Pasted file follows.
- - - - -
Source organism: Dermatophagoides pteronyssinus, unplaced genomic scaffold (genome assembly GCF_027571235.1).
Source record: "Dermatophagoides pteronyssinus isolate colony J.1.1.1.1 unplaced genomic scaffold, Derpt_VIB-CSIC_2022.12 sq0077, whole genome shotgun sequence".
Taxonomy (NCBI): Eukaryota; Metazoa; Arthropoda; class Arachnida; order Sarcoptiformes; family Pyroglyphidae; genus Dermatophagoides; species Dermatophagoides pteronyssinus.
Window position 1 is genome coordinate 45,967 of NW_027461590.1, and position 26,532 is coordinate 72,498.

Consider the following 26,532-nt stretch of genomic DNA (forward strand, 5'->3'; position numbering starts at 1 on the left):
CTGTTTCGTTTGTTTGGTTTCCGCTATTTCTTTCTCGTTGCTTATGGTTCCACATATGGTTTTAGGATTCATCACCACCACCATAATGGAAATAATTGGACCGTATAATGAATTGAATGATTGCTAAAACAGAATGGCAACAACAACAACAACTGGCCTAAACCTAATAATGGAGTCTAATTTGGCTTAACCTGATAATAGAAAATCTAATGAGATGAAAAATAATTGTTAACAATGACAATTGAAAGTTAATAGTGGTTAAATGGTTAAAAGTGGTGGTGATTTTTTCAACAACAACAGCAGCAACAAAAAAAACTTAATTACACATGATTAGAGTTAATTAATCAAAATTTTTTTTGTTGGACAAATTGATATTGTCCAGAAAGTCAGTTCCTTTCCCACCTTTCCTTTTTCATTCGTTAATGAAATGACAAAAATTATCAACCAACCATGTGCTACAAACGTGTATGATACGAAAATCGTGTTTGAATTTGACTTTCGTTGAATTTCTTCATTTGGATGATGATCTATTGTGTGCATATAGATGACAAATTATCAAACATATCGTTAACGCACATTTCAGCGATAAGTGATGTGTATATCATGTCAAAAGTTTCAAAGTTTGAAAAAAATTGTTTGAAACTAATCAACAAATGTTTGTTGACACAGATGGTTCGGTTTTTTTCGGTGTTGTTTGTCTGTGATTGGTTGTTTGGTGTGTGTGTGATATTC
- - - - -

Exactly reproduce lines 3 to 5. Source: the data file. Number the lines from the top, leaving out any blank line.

Taxonomy (NCBI): Eukaryota; Metazoa; Arthropoda; class Arachnida; order Sarcoptiformes; family Pyroglyphidae; genus Dermatophagoides; species Dermatophagoides pteronyssinus.
Window position 1 is genome coordinate 45,967 of NW_027461590.1, and position 26,532 is coordinate 72,498.

Consider the following 26,532-nt stretch of genomic DNA (forward strand, 5'->3'; position numbering starts at 1 on the left):